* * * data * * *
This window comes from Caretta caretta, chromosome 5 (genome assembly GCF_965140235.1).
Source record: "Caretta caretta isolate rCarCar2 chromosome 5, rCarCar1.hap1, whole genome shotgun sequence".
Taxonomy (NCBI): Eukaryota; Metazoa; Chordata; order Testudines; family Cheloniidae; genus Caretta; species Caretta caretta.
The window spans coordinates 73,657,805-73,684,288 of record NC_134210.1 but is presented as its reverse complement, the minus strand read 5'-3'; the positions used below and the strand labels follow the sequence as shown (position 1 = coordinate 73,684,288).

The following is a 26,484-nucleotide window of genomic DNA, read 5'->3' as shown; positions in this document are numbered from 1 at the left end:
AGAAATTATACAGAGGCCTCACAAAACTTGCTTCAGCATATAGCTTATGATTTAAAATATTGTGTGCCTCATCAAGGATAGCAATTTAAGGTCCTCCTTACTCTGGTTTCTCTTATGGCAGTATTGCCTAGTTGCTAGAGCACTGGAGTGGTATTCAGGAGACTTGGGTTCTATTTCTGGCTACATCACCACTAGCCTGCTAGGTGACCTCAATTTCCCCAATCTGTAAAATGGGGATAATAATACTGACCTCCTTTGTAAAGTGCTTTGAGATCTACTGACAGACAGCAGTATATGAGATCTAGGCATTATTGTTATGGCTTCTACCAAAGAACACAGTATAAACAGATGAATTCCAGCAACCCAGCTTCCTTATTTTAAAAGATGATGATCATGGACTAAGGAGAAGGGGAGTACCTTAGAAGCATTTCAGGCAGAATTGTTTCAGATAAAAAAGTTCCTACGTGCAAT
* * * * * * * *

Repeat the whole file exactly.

This window comes from Caretta caretta, chromosome 5 (genome assembly GCF_965140235.1).
Source record: "Caretta caretta isolate rCarCar2 chromosome 5, rCarCar1.hap1, whole genome shotgun sequence".
Taxonomy (NCBI): Eukaryota; Metazoa; Chordata; order Testudines; family Cheloniidae; genus Caretta; species Caretta caretta.
The window spans coordinates 73,657,805-73,684,288 of record NC_134210.1 but is presented as its reverse complement, the minus strand read 5'-3'; the positions used below and the strand labels follow the sequence as shown (position 1 = coordinate 73,684,288).

The following is a 26,484-nucleotide window of genomic DNA, read 5'->3' as shown; positions in this document are numbered from 1 at the left end:
AGAAATTATACAGAGGCCTCACAAAACTTGCTTCAGCATATAGCTTATGATTTAAAATATTGTGTGCCTCATCAAGGATAGCAATTTAAGGTCCTCCTTACTCTGGTTTCTCTTATGGCAGTATTGCCTAGTTGCTAGAGCACTGGAGTGGTATTCAGGAGACTTGGGTTCTATTTCTGGCTACATCACCACTAGCCTGCTAGGTGACCTCAATTTCCCCAATCTGTAAAATGGGGATAATAATACTGACCTCCTTTGTAAAGTGCTTTGAGATCTACTGACAGACAGCAGTATATGAGATCTAGGCATTATTGTTATGGCTTCTACCAAAGAACACAGTATAAACAGATGAATTCCAGCAACCCAGCTTCCTTATTTTAAAAGATGATGATCATGGACTAAGGAGAAGGGGAGTACCTTAGAAGCATTTCAGGCAGAATTGTTTCAGATAAAAAAGTTCCTACGTGCAAT